Both symptoms you’ve described seem to come with vascular ES, (IJV internal jugular vein) compression in particular, & some of our members have experienced both symptoms. Of those who’ve reported back several months after surgery, all had some to full resolution of those symptoms. Recovery does take time though as the IJV needs to re-open (sometimes the vein is ballooned after the styloid is removed to help it reopen & in other cases a stent may be required to help it stay open). Often when the IJV is compressed, the C-1 vertebra is part of the problem. The IJV gets squashed between the styloid & transverse process of C-1 thus C-1 can require modification to take pressure off the IJV as well, or sometimes the IJV is moved a bit to the side to give it more space. This scenario is an unknown until the surgeon actually sees what’s going on during surgery. This is why it’s important to see a surgeon who is familiar with ES & experienced with the surgery. External surgery (vs intraoral) is required for successful vascular decompression surgery.

Two bits of advice: Read the new Patient Self Advocacy section on our home page:

Read the two posts written by Jules regarding ES symptoms. Much of the information she provides is backed up w/ links to medical research papers (which should make them more credible to your doctor):

Finally, you’ll need to do a bit of homework & read through, or at least read the abstract & conclusion, of some of the research papers which discuss IJV compression caused by ES. Print out any that mention your symptoms & take them with you to give to your doctor.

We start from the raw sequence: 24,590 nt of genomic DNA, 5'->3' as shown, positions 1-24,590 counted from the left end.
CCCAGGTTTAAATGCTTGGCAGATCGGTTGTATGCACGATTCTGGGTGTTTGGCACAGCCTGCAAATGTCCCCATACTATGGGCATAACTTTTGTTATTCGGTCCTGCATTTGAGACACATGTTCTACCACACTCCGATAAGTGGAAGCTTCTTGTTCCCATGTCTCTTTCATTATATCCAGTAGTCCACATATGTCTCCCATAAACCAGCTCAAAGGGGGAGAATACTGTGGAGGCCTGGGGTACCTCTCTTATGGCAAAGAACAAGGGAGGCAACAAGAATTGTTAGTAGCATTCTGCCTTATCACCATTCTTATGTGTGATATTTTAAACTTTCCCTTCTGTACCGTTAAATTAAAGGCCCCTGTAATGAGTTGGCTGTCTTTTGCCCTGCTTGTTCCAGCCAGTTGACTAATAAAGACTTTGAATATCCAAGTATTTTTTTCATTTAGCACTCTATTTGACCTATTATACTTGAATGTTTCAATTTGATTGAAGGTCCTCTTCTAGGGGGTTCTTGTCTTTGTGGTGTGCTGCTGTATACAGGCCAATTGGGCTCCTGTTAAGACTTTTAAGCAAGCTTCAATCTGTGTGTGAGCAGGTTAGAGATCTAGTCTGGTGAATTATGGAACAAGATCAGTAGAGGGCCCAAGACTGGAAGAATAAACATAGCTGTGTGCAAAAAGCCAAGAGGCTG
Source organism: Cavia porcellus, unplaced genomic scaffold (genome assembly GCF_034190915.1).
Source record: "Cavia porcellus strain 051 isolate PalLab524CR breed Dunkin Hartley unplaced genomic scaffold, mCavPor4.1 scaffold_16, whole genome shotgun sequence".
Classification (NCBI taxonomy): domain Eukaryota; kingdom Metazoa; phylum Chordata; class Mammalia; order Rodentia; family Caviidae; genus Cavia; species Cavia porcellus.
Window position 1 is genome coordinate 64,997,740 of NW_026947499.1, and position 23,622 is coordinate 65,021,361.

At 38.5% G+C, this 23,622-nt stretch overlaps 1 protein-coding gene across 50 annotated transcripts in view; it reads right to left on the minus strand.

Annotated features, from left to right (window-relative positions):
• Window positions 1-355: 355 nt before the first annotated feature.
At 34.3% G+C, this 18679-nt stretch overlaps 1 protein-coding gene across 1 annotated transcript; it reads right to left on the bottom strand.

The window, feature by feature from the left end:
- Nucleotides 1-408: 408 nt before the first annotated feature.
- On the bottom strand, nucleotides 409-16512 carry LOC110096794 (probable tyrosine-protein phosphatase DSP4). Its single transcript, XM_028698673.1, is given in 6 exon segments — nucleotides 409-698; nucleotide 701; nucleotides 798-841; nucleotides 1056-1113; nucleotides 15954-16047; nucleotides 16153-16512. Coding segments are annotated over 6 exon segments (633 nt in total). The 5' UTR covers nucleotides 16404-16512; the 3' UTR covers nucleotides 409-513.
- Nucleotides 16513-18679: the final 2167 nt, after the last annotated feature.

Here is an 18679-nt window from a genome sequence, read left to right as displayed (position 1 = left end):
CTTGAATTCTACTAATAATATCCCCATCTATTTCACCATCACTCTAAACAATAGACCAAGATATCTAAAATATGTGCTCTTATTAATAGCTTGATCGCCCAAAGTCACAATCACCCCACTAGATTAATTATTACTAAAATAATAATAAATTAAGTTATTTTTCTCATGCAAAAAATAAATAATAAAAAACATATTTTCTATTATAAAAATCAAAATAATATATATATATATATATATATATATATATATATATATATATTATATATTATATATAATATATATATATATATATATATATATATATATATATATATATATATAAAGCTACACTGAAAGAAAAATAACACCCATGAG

You can also click on the magnifying glass icon & type jugular compression or vascular compression into the search box, & many threads will come up on that topic.

I hope you feel good enough to do some reading to help you advocate for yourself. :hugs:


Good old UK NHS! You’ve had long waits & it’s really frustrating…I had bilateral ES & was diagnosed at my local hospital (I now realise how lucky I was!), & was told that the surgery was too risky. Like you I could manage with the symptoms to start with so was okay with that, but by the time I went for the next appt a year later I was starting to get vascular symptoms & it was not bearable any more. Through this so helpful site I found out about Mr Axon at Addenbrooks & asked to be referred to him- the local doctor was very happy to get rid of me & sent off the referral. I found out through a CT with contrast done with Mr Axon that I had bilateral jugular compression & although the wait was a while for surgery I had that done & felt loads better.